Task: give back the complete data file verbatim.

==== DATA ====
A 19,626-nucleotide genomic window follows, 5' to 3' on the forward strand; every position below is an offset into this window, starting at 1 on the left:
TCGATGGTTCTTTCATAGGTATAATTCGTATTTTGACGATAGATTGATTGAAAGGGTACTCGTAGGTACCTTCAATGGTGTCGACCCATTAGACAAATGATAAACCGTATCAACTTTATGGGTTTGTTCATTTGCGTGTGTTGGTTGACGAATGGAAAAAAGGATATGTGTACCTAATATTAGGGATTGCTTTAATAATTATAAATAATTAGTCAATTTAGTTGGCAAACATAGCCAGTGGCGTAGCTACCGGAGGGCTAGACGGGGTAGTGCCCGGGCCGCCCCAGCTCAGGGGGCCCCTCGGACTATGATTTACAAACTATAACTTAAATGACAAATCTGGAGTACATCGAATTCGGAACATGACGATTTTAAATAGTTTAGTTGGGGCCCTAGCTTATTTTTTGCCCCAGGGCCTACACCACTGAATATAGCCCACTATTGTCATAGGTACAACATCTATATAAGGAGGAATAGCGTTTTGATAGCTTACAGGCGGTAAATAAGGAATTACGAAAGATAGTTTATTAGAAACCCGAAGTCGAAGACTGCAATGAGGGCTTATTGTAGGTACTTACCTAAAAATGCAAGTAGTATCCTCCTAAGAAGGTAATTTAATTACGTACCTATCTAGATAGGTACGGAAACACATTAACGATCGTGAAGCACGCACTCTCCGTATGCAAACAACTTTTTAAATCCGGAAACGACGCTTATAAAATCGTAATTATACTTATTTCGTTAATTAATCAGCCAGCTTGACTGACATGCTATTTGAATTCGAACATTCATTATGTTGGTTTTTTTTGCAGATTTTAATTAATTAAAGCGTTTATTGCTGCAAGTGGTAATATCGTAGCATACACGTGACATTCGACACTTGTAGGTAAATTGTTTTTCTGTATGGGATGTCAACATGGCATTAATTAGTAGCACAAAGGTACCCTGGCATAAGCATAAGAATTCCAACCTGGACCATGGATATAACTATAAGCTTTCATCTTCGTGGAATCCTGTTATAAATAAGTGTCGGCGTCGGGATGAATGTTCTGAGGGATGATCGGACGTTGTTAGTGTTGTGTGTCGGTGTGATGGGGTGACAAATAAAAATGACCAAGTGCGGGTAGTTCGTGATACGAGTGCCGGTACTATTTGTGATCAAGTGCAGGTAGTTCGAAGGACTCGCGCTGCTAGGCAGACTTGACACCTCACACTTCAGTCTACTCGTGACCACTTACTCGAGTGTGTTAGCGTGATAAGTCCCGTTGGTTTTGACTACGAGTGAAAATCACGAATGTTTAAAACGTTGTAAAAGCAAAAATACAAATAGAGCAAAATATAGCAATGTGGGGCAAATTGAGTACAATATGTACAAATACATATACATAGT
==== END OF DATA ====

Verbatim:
A 19,626-nucleotide genomic window follows, 5' to 3' on the forward strand; every position below is an offset into this window, starting at 1 on the left:
TCGATGGTTCTTTCATAGGTATAATTCGTATTTTGACGATAGATTGATTGAAAGGGTACTCGTAGGTACCTTCAATGGTGTCGACCCATTAGACAAATGATAAACCGTATCAACTTTATGGGTTTGTTCATTTGCGTGTGTTGGTTGACGAATGGAAAAAAGGATATGTGTACCTAATATTAGGGATTGCTTTAATAATTATAAATAATTAGTCAATTTAGTTGGCAAACATAGCCAGTGGCGTAGCTACCGGAGGGCTAGACGGGGTAGTGCCCGGGCCGCCCCAGCTCAGGGGGCCCCTCGGACTATGATTTACAAACTATAACTTAAATGACAAATCTGGAGTACATCGAATTCGGAACATGACGATTTTAAATAGTTTAGTTGGGGCCCTAGCTTATTTTTTGCCCCAGGGCCTACACCACTGAATATAGCCCACTATTGTCATAGGTACAACATCTATATAAGGAGGAATAGCGTTTTGATAGCTTACAGGCGGTAAATAAGGAATTACGAAAGATAGTTTATTAGAAACCCGAAGTCGAAGACTGCAATGAGGGCTTATTGTAGGTACTTACCTAAAAATGCAAGTAGTATCCTCCTAAGAAGGTAATTTAATTACGTACCTATCTAGATAGGTACGGAAACACATTAACGATCGTGAAGCACGCACTCTCCGTATGCAAACAACTTTTTAAATCCGGAAACGACGCTTATAAAATCGTAATTATACTTATTTCGTTAATTAATCAGCCAGCTTGACTGACATGCTATTTGAATTCGAACATTCATTATGTTGGTTTTTTTTGCAGATTTTAATTAATTAAAGCGTTTATTGCTGCAAGTGGTAATATCGTAGCATACACGTGACATTCGACACTTGTAGGTAAATTGTTTTTCTGTATGGGATGTCAACATGGCATTAATTAGTAGCACAAAGGTACCCTGGCATAAGCATAAGAATTCCAACCTGGACCATGGATATAACTATAAGCTTTCATCTTCGTGGAATCCTGTTATAAATAAGTGTCGGCGTCGGGATGAATGTTCTGAGGGATGATCGGACGTTGTTAGTGTTGTGTGTCGGTGTGATGGGGTGACAAATAAAAATGACCAAGTGCGGGTAGTTCGTGATACGAGTGCCGGTACTATTTGTGATCAAGTGCAGGTAGTTCGAAGGACTCGCGCTGCTAGGCAGACTTGACACCTCACACTTCAGTCTACTCGTGACCACTTACTCGAGTGTGTTAGCGTGATAAGTCCCGTTGGTTTTGACTACGAGTGAAAATCACGAATGTTTAAAACGTTGTAAAAGCAAAAATACAAATAGAGCAAAATATAGCAATGTGGGGCAAATTGAGTACAATATGTACAAATACATATACATAGT